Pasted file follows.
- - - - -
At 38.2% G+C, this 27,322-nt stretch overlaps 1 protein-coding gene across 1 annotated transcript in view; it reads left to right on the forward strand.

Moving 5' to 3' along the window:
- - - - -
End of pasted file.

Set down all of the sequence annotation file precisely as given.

At 38.2% G+C, this 27,322-nt stretch overlaps 1 protein-coding gene across 1 annotated transcript in view; it reads left to right on the forward strand.

Moving 5' to 3' along the window: